The Miller School’s Department of Neurology is one of three institutions selected to participate in a collaborative research program to develop groundbreaking new methods of preventing, diagnosing and treating stroke, the second-leading cause of death worldwide. Funding began this month, and the department will receive $2.4 million over four years.
The department, along with its counterparts at the University of California at Los Angeles and University of Colorado at Denver, will be home to the newest American Stroke Association center funded by the Henrietta B. and Frederick H. Bugher Foundation. They will be known officially as the American Stroke Association-Bugher Centers of Excellence in Stroke Collaborative Research.
The International Comprehensive Epilepsy Center at University of Miami Hospital has been designated as a Level 4 Epilepsy Center by the National Association of Epilepsy Centers. The designation is the highest level awarded by the association, which evaluates the quality of specialized epilepsy care in the United States.
A team of Miller School researchers has found a strong correlation between the type of aortic valve replacement procedure a patient undergoes and the development of post-operative atrial fibrillation. Their findings are reported in an article, “New-Onset Atrial Fibrillation After Aortic Valve Replacement,” that appears in the April 22 issue of the Journal of the American College of Cardiology.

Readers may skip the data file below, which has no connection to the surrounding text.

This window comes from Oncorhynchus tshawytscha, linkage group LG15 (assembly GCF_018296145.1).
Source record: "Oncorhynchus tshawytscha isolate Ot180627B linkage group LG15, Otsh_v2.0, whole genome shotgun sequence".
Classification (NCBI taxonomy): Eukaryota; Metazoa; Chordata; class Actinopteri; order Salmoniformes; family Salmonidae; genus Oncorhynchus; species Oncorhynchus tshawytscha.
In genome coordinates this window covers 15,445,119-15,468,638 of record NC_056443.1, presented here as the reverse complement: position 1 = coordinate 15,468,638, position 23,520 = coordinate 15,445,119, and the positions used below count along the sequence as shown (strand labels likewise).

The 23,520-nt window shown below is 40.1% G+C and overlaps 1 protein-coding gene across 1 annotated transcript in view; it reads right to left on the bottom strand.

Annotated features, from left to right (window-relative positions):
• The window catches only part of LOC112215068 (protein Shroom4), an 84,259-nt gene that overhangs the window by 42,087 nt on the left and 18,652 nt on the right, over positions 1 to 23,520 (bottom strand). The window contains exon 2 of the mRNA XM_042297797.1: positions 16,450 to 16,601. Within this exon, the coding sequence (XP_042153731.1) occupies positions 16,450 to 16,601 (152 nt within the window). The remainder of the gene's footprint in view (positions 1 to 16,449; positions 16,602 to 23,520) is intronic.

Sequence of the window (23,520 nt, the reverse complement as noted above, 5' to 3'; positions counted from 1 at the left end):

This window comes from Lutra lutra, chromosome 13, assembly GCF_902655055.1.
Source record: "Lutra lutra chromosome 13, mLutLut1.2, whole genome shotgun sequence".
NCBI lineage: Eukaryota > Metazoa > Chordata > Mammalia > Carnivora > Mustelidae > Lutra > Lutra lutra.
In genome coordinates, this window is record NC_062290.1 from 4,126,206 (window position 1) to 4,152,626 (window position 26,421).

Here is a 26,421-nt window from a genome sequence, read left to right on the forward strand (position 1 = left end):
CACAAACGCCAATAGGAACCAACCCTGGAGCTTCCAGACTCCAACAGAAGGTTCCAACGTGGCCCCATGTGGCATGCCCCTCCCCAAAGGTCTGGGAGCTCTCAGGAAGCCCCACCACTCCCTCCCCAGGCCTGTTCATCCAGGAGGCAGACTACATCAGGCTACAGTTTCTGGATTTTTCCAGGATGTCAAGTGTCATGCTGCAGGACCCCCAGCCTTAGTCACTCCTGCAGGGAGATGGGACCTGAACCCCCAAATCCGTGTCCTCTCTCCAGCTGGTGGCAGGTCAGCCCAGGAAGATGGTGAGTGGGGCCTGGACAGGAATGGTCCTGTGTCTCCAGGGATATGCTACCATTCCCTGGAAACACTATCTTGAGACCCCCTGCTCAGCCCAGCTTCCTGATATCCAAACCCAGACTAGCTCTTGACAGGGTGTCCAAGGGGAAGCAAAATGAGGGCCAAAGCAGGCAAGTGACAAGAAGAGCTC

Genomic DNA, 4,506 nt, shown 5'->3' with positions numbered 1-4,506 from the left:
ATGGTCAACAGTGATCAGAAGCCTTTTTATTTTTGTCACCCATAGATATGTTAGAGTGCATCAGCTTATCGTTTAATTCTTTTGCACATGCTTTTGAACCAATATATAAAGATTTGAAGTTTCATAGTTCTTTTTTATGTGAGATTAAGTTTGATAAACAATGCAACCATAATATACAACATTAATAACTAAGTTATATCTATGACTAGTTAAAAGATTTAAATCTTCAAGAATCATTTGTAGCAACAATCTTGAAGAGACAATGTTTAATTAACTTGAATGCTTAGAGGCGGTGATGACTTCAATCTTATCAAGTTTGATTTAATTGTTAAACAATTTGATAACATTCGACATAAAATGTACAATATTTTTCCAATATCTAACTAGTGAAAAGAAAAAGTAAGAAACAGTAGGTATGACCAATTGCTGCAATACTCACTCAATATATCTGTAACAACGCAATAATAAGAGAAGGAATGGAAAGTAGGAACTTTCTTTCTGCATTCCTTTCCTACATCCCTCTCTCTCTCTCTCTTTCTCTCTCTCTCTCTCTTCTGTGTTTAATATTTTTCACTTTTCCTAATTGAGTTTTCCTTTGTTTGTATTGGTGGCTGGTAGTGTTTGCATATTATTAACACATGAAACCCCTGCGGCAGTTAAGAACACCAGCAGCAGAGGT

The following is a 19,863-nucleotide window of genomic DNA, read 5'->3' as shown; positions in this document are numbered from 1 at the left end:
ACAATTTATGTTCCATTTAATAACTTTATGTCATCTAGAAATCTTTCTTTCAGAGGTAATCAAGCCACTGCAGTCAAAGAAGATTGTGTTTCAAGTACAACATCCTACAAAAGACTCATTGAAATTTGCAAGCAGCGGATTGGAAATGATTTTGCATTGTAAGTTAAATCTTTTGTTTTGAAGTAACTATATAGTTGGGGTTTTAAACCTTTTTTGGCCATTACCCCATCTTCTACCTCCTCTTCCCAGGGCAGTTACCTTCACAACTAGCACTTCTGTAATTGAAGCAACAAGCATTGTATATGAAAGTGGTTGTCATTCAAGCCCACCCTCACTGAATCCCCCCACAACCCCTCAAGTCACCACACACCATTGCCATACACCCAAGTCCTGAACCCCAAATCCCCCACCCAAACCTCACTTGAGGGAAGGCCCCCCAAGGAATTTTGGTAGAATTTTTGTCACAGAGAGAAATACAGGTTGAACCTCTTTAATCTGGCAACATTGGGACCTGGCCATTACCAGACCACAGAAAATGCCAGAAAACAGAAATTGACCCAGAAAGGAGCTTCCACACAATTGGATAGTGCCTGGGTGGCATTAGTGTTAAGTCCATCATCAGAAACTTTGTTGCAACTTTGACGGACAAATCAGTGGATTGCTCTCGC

Alan S. Livingstone, M.D., the Lucille and DeWitt Daughtry Professor and Chairman of Surgery, is usually addressed as “Dr. Livingstone,” sometimes as “Professor Livingstone.” Now there is a new option: “Your Excellency.” On March 27, Livingstone was inducted into Brazil’s National Academy of Medicine, one of the oldest and most exclusive medical academies in the world, and the title accompanies that honor.
A group of Miller School scientists has received a $1.6 million small business award from the National Institute of Neurological Disorders and Stroke, a unit of the National Institutes of Health, to support development and clinical trials of a novel anti-inflammatory antibody treatment for human spinal cord injury.
Two Miller School of Medicine studies led by a team from the Interdisciplinary Stem Cell Institute use highly advanced cardiac imaging techniques to establish for the first time how stem cell injections are able to improve the structure of the heart -- an important finding for the evolving field of regenerative medicine. The "Poseidon" and "Prometheus" studies were published in a recent issue of Circulation Research.